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Indigenous Struggle

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    In the Path of the Mining-Energy Locomotive – Resisting Colombia’s Quimbo Hydroelectric Project (Photo Essay) Entre Aguas February 7, 2012

    While the tone of Colombian President, Juan Manuel Santos, is much more diplomatic than his predecessor, Alvaro Uribe, the state policies of militarizing territories to facilitate resource extraction under the guise of economic development and counter-insurgent security have not changed. The forced displacement of inhabitants that it spurred has also not abated.

    Santos, the Minister of Defense under Uribe, assumed the presidency in August 2010. He kicked off his administration by naming four focus areas as the “locomotives” of his government´s economic development, one of these being mining-energy generation.

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    Collective Liberation: Lessons Learned in Allyship with Indigenous Resistance at Black Mesa Liza Minno Bloom, Hallie Boas, and Berkley Carnine August 12, 2011

    The stories of the traditional Dineh people of Black Mesa, the land surrounding the sacred peaks of Big Mountain, tell us that coal is the liver of Mother Earth. Black Mesa is a rural area of the Navajo reservation in Northeastern Arizona, where for more than 30 years, Dineh (Navajo) have lived in resistance there, steadfastly refusing to relocate as strip mines rip apart their ancestral homelands and coal-generating plants poison the desert air.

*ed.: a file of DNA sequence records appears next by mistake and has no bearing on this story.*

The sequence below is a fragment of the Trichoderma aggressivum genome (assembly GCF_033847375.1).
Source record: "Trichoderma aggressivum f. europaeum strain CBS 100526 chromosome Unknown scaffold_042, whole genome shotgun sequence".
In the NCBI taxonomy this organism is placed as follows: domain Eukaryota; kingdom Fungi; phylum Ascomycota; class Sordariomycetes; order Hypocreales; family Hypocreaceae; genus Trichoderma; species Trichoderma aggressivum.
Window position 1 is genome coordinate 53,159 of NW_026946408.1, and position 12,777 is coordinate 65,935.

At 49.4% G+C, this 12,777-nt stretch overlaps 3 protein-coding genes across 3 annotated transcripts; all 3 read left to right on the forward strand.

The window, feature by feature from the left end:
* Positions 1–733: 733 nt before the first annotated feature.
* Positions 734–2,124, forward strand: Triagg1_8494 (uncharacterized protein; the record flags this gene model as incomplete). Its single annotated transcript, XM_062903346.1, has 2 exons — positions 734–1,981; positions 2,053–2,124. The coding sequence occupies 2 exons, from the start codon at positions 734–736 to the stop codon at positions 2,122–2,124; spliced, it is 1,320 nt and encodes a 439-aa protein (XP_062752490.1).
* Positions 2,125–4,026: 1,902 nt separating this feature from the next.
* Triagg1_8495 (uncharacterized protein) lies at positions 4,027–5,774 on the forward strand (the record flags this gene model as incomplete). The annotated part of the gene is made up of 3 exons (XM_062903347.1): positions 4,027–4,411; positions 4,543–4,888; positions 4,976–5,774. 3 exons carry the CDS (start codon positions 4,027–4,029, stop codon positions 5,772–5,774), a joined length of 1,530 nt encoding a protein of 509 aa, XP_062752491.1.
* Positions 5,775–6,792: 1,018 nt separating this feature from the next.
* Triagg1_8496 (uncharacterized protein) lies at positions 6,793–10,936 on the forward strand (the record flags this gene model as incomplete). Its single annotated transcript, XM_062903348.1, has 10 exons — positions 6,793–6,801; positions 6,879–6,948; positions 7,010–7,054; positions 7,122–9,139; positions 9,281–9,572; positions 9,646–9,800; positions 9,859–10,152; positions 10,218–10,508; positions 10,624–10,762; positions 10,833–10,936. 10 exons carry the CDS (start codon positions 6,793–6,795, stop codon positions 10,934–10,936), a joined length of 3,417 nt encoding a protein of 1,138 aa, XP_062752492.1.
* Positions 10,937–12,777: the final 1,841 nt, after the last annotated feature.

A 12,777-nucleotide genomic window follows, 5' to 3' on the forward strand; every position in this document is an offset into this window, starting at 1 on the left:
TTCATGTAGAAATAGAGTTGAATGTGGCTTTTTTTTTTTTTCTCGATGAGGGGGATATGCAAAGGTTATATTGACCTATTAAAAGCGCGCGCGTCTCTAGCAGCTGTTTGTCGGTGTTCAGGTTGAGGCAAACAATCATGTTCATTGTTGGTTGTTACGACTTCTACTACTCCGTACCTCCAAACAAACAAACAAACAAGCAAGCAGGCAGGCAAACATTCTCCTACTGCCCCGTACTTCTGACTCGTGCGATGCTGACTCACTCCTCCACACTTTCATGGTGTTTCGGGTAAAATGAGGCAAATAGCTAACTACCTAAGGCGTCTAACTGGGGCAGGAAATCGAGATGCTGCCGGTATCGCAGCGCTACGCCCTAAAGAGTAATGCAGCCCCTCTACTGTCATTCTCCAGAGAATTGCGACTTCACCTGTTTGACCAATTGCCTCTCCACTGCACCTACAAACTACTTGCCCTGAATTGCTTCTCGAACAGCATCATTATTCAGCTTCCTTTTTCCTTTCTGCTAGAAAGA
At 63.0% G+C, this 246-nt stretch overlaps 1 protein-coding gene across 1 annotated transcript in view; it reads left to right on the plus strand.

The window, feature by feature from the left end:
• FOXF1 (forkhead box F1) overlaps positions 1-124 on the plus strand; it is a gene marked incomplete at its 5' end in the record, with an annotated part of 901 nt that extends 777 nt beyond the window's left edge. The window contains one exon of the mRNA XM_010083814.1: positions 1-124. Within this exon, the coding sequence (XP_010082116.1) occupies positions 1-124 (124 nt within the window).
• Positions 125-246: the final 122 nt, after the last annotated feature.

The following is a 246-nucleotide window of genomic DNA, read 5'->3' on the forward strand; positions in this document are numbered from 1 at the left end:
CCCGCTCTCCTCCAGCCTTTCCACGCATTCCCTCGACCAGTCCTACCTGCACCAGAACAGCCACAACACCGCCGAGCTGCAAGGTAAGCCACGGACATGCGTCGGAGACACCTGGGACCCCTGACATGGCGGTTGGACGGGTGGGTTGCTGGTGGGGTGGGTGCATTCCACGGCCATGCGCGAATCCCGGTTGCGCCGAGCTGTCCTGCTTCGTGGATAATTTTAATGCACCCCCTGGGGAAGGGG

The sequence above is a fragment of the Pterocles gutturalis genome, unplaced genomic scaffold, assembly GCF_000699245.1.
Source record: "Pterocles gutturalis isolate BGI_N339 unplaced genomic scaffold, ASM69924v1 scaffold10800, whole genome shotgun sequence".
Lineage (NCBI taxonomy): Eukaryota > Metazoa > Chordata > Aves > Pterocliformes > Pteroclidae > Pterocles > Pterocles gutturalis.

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    Movement Pachamama: Indigenous struggles in Latin America Francesca Fiorentini July 1, 2009

    (Pachamama = Mother Earth in Aymara and Quechua)

    It is no accident that most of the remaining natural resources are on indigenous land. First the white world destroys their own environment, then they come asking for the last pieces of land they have put us on, the earth we have protected.  —Luis Macas, former president of The Confederation of Indigenous Nationalities of Ecuador

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    Territory and the Environment on the Colombian Border: Indigenous and Campesinos Build an Alliance for Self-Defense Andrew Willis Garcés July 1, 2009

    To reach one of the Colombian indigenous tribes that overlaps with Venezuela, you first need to get to the town of Honduras, in the municipality of Convención in the Norte de Santander department. It is accessible by a precarious, one-lane dirt road hugging the eastern spine of the Andes Mountains; average speed, about 12 mph. From there you walk or, if you’re lucky, ride a donkey past acres of relatively new coca fields and forest being cleared for that pasture. After four hours you’ll arrive at the state Catatumbo-Barí Forest Reserve and the small village of Bridicayra, one of the few remaining indigenous Barí settlements.

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